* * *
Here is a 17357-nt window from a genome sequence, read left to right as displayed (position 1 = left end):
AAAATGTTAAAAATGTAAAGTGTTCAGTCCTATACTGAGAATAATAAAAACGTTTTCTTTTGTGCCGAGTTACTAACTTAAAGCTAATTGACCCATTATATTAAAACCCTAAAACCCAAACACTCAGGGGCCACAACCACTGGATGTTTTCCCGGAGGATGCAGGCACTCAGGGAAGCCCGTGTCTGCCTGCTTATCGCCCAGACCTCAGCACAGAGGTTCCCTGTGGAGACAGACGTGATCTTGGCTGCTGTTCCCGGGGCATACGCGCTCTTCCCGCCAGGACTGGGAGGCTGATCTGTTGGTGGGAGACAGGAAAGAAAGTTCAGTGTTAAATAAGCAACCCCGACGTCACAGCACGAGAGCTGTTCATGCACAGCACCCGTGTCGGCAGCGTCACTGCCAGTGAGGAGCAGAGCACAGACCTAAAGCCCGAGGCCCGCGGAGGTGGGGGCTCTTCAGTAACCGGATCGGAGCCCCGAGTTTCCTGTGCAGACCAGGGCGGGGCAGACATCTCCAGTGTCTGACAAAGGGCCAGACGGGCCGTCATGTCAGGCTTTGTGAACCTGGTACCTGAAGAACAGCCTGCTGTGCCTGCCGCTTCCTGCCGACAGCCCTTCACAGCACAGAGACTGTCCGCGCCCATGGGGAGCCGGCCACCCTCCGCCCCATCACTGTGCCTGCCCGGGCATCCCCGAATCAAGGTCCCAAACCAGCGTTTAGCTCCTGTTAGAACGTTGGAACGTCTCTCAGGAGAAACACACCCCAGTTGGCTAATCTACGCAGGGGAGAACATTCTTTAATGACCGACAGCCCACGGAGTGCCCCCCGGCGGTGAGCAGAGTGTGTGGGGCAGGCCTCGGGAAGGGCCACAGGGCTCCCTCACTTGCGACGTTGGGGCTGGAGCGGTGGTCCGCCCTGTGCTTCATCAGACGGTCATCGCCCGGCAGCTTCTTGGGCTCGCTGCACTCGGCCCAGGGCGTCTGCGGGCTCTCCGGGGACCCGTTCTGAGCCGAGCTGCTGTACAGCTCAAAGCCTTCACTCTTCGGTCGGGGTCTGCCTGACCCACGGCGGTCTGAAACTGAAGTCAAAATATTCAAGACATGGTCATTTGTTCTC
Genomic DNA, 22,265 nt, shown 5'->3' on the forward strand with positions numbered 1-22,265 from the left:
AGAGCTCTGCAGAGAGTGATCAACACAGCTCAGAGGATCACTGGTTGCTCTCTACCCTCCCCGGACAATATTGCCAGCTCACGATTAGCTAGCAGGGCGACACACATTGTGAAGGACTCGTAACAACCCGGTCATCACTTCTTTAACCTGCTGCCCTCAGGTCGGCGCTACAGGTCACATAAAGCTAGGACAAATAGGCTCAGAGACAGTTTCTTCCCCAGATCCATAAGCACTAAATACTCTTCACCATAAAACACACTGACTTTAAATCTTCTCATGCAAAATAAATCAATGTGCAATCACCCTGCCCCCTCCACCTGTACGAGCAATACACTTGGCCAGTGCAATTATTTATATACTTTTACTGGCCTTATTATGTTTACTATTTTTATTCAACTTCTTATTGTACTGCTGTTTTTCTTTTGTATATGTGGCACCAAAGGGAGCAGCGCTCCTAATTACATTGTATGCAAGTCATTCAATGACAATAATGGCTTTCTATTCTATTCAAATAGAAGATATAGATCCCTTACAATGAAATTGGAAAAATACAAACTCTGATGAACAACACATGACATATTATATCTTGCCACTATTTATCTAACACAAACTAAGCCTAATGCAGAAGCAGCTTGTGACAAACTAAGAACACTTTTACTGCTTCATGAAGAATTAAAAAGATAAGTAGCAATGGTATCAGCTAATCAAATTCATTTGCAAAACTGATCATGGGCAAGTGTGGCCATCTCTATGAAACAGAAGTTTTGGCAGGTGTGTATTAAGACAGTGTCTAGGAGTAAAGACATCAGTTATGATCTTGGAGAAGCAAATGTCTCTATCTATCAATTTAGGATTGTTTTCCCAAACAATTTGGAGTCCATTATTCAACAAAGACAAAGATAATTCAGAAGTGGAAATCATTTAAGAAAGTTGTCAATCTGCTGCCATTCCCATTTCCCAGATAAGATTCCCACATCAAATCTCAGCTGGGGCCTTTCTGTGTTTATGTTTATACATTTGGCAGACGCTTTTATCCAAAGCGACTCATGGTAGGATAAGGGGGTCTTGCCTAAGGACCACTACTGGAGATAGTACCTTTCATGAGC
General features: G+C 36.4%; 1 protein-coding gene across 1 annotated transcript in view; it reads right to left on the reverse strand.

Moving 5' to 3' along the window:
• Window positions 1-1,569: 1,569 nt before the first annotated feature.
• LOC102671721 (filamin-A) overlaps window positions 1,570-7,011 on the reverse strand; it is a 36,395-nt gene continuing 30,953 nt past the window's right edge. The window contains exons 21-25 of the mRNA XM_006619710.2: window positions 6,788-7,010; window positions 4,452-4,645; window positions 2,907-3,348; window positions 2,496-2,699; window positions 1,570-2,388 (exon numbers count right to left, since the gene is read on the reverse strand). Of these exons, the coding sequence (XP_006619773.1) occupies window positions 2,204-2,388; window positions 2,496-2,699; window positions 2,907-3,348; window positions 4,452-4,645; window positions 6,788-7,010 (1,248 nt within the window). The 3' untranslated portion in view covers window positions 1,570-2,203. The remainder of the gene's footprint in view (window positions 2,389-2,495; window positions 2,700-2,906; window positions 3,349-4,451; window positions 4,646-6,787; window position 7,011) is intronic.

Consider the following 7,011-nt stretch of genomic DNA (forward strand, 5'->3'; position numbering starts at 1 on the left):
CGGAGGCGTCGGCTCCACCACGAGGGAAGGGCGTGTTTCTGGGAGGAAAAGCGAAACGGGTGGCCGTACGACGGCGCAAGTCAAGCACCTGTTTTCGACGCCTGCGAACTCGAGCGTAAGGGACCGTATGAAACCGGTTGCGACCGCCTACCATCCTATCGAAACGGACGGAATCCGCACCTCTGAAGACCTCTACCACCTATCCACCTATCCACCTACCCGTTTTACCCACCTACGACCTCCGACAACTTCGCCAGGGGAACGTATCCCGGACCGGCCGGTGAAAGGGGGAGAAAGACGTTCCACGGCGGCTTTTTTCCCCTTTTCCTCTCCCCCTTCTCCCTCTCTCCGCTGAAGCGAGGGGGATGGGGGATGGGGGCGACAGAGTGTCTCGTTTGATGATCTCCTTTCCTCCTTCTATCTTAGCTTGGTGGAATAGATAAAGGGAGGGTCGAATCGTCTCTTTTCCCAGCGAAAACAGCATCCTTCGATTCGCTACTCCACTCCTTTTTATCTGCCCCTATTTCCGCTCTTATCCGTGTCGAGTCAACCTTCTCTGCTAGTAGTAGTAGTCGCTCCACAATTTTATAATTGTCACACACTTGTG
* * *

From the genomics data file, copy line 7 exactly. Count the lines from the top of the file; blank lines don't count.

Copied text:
• Window positions 1-1,569: 1,569 nt before the first annotated feature.